If you think you are headed for foreclosure, it is important to understand all the stages of foreclosure and the options available to you at each stage.
If you think you are headed for foreclosure, it is important to understand all the stages of foreclosure and the options available to you at each stage. When you undertand the foreclosure process, you can find help to save your home.
Late mortgage payments
The first stage in the foreclosure process is when you are behind on your loan payments. In many states the foreclosure process begins when you are 90 days behind. Yet in other states, a lender may initiate foreclosure as soon as you miss a payment. You have the most options available to keep the house in this beginning stage. You can work with the lender to come up with the best option, which may be to catch up on your payments, modify your mortgage, put your home up for sale or any number of other actions that will help you avoid foreclosure. You should also talk to the U.S. Department of Housing and Urban Development (HUD).
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Notice of Default
The second phase in foreclosure is called pre-foreclosure. You will get a notice called a lis pendens or Notice of Default (NOD). Your lender also files this notice with the county courthouse and publishes it in the local newspaper. In some states, the law requires you to post this on your front door. The pre-foreclosure stage is considered a grace period during which you can still take measures to avoid a full foreclosure.
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You may qualify for one of the Making Home Affordable Programs (MHA) to refinance your mortgage, lower your overall principal, lower your home loan interest rate or exit your mortgage gracefully. If you owe significantly more on your home that it is worth because the market value has dropped, you have a few options through MHA. You may get your principal reduced, sell your home in a short sale or get a Deed-in-Lieu (DIL) of foreclosure. In a short sale, your lender allows you to sell your home for less than you owe. It takes a loss on the mortgage payoff. In a DIL, you give your home back to the lender. Both options are better on your credit than a foreclosure.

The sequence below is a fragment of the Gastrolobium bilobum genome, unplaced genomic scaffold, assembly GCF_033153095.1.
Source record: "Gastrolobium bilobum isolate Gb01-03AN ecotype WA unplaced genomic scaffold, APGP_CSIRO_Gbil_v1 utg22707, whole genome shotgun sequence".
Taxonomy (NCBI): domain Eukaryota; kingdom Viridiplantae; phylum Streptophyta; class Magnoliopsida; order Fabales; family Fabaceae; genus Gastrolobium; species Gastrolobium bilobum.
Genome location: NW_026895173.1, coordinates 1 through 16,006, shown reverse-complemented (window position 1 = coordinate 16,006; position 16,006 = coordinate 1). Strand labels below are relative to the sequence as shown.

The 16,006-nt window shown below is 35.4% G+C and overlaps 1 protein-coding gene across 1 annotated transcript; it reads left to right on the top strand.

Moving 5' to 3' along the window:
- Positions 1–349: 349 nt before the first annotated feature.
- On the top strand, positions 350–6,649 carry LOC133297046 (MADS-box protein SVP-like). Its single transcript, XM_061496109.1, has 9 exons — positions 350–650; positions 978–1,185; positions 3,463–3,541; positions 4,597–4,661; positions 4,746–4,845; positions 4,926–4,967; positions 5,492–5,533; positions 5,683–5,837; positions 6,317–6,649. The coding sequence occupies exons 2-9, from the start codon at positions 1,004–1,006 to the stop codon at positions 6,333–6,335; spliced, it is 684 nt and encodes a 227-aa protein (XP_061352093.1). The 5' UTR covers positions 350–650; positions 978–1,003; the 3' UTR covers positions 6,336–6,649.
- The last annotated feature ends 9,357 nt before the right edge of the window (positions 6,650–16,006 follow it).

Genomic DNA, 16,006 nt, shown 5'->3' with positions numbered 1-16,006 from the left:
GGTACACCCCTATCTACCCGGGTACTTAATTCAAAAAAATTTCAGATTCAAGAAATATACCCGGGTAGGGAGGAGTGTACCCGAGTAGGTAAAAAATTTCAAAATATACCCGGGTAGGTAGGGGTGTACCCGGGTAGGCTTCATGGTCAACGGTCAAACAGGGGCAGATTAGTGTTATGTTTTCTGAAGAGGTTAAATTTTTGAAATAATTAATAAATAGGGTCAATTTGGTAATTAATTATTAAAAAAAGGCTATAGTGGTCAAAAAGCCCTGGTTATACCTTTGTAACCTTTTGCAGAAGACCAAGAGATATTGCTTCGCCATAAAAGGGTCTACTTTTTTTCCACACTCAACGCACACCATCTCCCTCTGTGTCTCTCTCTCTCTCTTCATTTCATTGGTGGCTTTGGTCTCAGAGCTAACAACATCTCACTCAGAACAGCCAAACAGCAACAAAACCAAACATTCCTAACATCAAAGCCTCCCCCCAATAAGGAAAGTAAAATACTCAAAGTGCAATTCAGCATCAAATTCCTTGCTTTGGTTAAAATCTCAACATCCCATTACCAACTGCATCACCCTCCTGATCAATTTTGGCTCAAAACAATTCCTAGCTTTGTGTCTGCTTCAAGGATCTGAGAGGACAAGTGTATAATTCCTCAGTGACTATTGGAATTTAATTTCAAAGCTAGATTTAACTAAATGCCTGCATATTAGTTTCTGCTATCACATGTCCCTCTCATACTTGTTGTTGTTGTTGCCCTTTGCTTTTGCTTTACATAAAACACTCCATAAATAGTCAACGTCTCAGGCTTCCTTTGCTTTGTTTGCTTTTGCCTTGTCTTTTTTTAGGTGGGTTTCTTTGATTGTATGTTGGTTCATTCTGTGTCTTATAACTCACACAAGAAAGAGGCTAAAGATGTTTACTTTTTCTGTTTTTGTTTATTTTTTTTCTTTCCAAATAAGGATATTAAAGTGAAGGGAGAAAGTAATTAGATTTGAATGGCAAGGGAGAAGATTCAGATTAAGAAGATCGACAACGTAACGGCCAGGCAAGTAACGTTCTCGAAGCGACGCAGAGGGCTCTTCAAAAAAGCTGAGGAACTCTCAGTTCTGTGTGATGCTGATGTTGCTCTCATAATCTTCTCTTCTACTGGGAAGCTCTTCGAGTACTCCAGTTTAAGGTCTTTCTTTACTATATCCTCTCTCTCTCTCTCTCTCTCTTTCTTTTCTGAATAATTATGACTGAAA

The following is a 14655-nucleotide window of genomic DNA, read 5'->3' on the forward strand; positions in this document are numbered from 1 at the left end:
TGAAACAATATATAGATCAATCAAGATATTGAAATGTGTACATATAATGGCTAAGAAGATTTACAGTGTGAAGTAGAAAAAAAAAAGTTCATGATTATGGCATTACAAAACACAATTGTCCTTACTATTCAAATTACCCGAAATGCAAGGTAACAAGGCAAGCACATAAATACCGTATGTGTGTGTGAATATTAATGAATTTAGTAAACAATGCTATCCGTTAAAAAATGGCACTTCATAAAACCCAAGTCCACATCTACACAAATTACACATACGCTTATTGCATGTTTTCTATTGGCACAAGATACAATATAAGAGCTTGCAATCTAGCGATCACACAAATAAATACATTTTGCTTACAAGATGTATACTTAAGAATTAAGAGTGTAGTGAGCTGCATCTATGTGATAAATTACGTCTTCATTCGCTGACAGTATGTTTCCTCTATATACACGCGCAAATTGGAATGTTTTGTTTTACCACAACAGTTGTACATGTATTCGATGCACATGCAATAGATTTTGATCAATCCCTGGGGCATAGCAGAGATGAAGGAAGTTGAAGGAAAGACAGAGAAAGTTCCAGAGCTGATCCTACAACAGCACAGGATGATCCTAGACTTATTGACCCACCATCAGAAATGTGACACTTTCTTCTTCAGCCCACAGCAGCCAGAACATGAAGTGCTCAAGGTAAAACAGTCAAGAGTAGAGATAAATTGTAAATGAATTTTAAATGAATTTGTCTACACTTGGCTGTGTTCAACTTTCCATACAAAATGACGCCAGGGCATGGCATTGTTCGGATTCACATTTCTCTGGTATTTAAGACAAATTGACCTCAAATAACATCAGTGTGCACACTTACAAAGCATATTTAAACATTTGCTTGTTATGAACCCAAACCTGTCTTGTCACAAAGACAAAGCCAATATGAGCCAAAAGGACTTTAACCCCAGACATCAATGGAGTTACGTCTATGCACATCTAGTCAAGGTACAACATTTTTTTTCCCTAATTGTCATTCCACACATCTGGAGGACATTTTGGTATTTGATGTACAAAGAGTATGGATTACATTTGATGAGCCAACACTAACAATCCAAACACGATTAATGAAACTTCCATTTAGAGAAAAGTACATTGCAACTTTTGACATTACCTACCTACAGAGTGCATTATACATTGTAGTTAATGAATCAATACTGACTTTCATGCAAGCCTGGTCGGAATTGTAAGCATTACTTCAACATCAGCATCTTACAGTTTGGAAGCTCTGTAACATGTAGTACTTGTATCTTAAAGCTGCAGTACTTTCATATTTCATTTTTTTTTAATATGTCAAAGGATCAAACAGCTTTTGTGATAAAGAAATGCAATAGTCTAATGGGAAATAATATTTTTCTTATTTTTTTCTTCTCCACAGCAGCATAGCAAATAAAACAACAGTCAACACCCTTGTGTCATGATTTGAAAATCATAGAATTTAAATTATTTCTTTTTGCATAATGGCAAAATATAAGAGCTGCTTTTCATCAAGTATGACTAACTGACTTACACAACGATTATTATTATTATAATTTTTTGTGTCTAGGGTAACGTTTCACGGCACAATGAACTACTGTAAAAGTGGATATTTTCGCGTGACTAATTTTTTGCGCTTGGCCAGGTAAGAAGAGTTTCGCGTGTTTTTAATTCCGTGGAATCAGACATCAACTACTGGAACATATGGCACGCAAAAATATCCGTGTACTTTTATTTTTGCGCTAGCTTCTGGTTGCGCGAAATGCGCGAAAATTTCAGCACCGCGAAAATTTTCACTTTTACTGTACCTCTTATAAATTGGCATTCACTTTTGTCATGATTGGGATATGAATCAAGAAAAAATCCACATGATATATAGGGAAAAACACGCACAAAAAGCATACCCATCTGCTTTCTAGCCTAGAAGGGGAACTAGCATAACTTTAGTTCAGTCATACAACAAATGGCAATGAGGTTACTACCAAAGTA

Notice of Sale
A Notice of Sale (NOS) typically indicates you are in the last phase of the foreclosure process. An auction date to sell your home will be set, filed with the county court and published in the local newspaper. It is usually posted on your front door as well. The auction is typically held in the trustee's office or on the steps of the local courthouse. You have until the moment the home is sold at the auction to pay your delinquent payments and save your home. Additionally, many states have a right of redemption period in which you can save your home even after it sold at auction.
If you don't, your house will be sold to the highest bidder. If there were no bidders or no one bid the reserve price, then the home becomes a real estate-owned (REO) property. An REO is resold by the mortgage lender or HUD in the case of homes that government-insured mortgages.
If you have more questions about the foreclosure process, visit Reply! to find a local real estate agent who can help you decide if a pre-foreclosure sale is your best option.